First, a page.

Join now to get access to this content and more.
Become a SOAP member and have access to our benefits.
- Sample Centers of Excellence Applications
- ACOG Documents
- SOAP Policy and Procedure Manual (P&P Manual)
- SOAP Neuraxial Morphine Consensus Statement for Membership Review
- SOAP's Learning Modules
- ASA Corner
- 2019 Annual Meeting Lecture Videos
- December 2018 - SOAP Unofficial Guide to ASA Committees Webinar
- Submit a Position
- View Job Postings
- Search our Patient Safety Archive
- Ask SOAP a Question
- Our Bylaws
- Previous Meeting Archives
- Newsletter Archives
- Newsletter Clinical Articles
- Annual Meeting Publications
- CMS Guidelines
- Clinician Education
- And more…
Defining the Friedman curve for post-cesarean delivery pain
Abstract Number: BP-06
Abstract Type: Original Research
Introduction: Although much is known about pain experience in the first few days after surgery and at other isolated times accessing the health care system, usually once a few weeks and months after surgery, the pattern of recovery over the first several weeks is not well described. This is akin to knowing the time between the average cervical dilatation on admission to labor and delivery and the time of complete cervical dilatation, without any knowledge of the expected patterns of dilatation over time. Just as these patterns in labor are important, so too may they be in predicting and managing pain after surgery.
Methods: After IRB approval, 575 ASA I-III parturients presenting for elective cesarean delivery (C/D) were enrolled from April 2013-November 2015. Demographics, medical and OB history, and neonatal outcomes were collected. Patients completed validated preoperative questionnaires on perceived stress, emotional distress, and a three question pain prediction survey previously validated at our institution(1). On POD1, patients answered 4 questions assessing average and worst pain using a VAS sliding scale (0-100). From POD2 to POD60, patients answered 6 questions on current, worst, and average pain intensity and unpleasantness (0-10) by daily email or text message. Latent class analysis of the worst daily pain intensity scores from POD2 through POD28 was performed.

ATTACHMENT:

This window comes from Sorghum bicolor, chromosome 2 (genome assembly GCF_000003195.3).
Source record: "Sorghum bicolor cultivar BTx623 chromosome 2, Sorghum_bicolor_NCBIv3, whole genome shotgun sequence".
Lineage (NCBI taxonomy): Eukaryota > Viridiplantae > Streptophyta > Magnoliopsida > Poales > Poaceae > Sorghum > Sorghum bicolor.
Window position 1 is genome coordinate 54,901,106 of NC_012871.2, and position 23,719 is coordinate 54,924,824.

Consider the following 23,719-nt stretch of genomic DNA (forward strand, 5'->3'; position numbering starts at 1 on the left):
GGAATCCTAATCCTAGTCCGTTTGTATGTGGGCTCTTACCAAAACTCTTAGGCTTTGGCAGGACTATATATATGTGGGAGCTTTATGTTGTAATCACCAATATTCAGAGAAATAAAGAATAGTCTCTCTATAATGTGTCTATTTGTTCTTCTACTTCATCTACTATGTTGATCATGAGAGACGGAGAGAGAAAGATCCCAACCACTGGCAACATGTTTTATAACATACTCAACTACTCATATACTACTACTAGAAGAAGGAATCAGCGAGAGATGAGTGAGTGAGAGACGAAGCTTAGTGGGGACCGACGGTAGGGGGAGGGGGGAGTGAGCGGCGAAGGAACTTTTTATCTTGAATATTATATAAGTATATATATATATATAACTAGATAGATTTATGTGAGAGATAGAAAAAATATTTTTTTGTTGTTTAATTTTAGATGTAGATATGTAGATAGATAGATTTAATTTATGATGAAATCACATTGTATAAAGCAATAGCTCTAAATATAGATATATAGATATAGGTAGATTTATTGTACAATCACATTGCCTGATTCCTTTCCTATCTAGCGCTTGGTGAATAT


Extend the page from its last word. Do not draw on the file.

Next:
Results: Analysis of 530 evaluable patients identified 3 subgroups of pain recovery (see Figure). The model with the best fit showed two groups with linear trajectories (58% and 32%) and one group (10%) with a quadratic trajectory of pain recovery after C/D. While 58% of women have no pain by POD25, 10% of women report a pain score >5 on POD28. The distributions of scores on the perceived stress scale and emotional distress survey were significantly different among all 3 groups (p<.01) and correlate with postoperative pain scores.
Conclusions: The use of daily pain scores, rather than infrequent sampling, shows large variability in recovery pattern from pain after elective C/D and that these patterns segregate into 3 trajectories. This approach and these data could in the future be used by patients and clinicians to gauge recovery from pain in real time and by researchers to better identify risk factors for slow recovery and test whether interventions speed recovery in all patients or only in subgroups.
1. Pan PH, et al. Anesthesiology 2013;118(5);1170-1179.
Supported by R37 GM48085